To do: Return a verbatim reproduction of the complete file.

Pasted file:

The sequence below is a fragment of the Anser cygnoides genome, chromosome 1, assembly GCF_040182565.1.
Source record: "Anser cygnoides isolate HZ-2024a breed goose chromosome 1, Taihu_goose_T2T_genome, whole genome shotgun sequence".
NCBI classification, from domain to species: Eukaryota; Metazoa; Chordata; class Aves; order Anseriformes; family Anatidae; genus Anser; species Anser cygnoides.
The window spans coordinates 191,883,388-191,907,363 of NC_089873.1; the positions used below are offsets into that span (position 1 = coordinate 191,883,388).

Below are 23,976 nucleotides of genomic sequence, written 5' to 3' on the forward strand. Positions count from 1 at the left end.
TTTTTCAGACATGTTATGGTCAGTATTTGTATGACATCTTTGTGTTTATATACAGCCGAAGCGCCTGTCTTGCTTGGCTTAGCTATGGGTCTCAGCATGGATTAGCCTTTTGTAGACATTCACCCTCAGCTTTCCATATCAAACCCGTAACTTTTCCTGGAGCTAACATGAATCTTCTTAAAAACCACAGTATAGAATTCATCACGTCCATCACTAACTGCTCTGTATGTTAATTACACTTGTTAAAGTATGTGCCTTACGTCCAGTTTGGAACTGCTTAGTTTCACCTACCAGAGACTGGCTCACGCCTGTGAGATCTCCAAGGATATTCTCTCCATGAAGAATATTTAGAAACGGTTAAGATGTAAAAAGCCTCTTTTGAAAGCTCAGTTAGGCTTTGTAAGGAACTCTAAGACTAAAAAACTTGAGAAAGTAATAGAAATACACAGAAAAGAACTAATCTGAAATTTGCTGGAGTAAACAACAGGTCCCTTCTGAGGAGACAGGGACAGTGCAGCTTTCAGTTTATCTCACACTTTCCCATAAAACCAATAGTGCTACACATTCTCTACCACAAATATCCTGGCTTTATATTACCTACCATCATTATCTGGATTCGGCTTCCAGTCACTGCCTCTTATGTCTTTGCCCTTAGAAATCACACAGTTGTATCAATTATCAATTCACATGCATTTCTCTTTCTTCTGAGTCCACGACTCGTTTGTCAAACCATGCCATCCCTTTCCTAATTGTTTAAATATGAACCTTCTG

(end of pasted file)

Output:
The sequence below is a fragment of the Anser cygnoides genome, chromosome 1, assembly GCF_040182565.1.
Source record: "Anser cygnoides isolate HZ-2024a breed goose chromosome 1, Taihu_goose_T2T_genome, whole genome shotgun sequence".
NCBI classification, from domain to species: Eukaryota; Metazoa; Chordata; class Aves; order Anseriformes; family Anatidae; genus Anser; species Anser cygnoides.
The window spans coordinates 191,883,388-191,907,363 of NC_089873.1; the positions used below are offsets into that span (position 1 = coordinate 191,883,388).

Below are 23,976 nucleotides of genomic sequence, written 5' to 3' on the forward strand. Positions count from 1 at the left end.
TTTTTCAGACATGTTATGGTCAGTATTTGTATGACATCTTTGTGTTTATATACAGCCGAAGCGCCTGTCTTGCTTGGCTTAGCTATGGGTCTCAGCATGGATTAGCCTTTTGTAGACATTCACCCTCAGCTTTCCATATCAAACCCGTAACTTTTCCTGGAGCTAACATGAATCTTCTTAAAAACCACAGTATAGAATTCATCACGTCCATCACTAACTGCTCTGTATGTTAATTACACTTGTTAAAGTATGTGCCTTACGTCCAGTTTGGAACTGCTTAGTTTCACCTACCAGAGACTGGCTCACGCCTGTGAGATCTCCAAGGATATTCTCTCCATGAAGAATATTTAGAAACGGTTAAGATGTAAAAAGCCTCTTTTGAAAGCTCAGTTAGGCTTTGTAAGGAACTCTAAGACTAAAAAACTTGAGAAAGTAATAGAAATACACAGAAAAGAACTAATCTGAAATTTGCTGGAGTAAACAACAGGTCCCTTCTGAGGAGACAGGGACAGTGCAGCTTTCAGTTTATCTCACACTTTCCCATAAAACCAATAGTGCTACACATTCTCTACCACAAATATCCTGGCTTTATATTACCTACCATCATTATCTGGATTCGGCTTCCAGTCACTGCCTCTTATGTCTTTGCCCTTAGAAATCACACAGTTGTATCAATTATCAATTCACATGCATTTCTCTTTCTTCTGAGTCCACGACTCGTTTGTCAAACCATGCCATCCCTTTCCTAATTGTTTAAATATGAACCTTCTG